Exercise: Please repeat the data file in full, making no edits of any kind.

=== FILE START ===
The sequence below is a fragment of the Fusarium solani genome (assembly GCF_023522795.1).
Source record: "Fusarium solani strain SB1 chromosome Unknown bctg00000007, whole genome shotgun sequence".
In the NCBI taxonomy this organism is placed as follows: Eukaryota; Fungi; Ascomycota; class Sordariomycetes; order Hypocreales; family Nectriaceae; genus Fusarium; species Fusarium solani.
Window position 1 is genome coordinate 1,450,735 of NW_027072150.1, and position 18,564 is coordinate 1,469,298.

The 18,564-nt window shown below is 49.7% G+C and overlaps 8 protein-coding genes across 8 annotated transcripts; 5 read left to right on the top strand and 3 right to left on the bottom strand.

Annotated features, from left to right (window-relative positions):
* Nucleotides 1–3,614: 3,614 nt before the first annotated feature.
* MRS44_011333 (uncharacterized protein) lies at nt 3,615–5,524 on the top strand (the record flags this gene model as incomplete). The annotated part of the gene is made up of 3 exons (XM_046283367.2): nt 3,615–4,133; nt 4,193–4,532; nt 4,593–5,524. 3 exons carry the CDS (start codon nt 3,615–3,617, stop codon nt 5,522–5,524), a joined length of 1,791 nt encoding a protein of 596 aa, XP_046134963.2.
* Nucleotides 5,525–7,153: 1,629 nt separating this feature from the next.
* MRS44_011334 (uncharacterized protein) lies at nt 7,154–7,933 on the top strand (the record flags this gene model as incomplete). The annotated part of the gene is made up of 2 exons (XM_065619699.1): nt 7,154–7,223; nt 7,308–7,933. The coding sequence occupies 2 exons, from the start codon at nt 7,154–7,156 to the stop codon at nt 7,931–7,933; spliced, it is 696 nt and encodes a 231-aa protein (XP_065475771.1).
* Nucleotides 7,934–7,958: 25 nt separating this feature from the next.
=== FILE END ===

The sequence below is a fragment of the Fusarium solani genome (assembly GCF_023522795.1).
Source record: "Fusarium solani strain SB1 chromosome Unknown bctg00000007, whole genome shotgun sequence".
In the NCBI taxonomy this organism is placed as follows: Eukaryota; Fungi; Ascomycota; class Sordariomycetes; order Hypocreales; family Nectriaceae; genus Fusarium; species Fusarium solani.
Window position 1 is genome coordinate 1,450,735 of NW_027072150.1, and position 18,564 is coordinate 1,469,298.

The 18,564-nt window shown below is 49.7% G+C and overlaps 8 protein-coding genes across 8 annotated transcripts; 5 read left to right on the top strand and 3 right to left on the bottom strand.

Annotated features, from left to right (window-relative positions):
* Nucleotides 1–3,614: 3,614 nt before the first annotated feature.
* MRS44_011333 (uncharacterized protein) lies at nt 3,615–5,524 on the top strand (the record flags this gene model as incomplete). The annotated part of the gene is made up of 3 exons (XM_046283367.2): nt 3,615–4,133; nt 4,193–4,532; nt 4,593–5,524. 3 exons carry the CDS (start codon nt 3,615–3,617, stop codon nt 5,522–5,524), a joined length of 1,791 nt encoding a protein of 596 aa, XP_046134963.2.
* Nucleotides 5,525–7,153: 1,629 nt separating this feature from the next.
* MRS44_011334 (uncharacterized protein) lies at nt 7,154–7,933 on the top strand (the record flags this gene model as incomplete). The annotated part of the gene is made up of 2 exons (XM_065619699.1): nt 7,154–7,223; nt 7,308–7,933. The coding sequence occupies 2 exons, from the start codon at nt 7,154–7,156 to the stop codon at nt 7,931–7,933; spliced, it is 696 nt and encodes a 231-aa protein (XP_065475771.1).
* Nucleotides 7,934–7,958: 25 nt separating this feature from the next.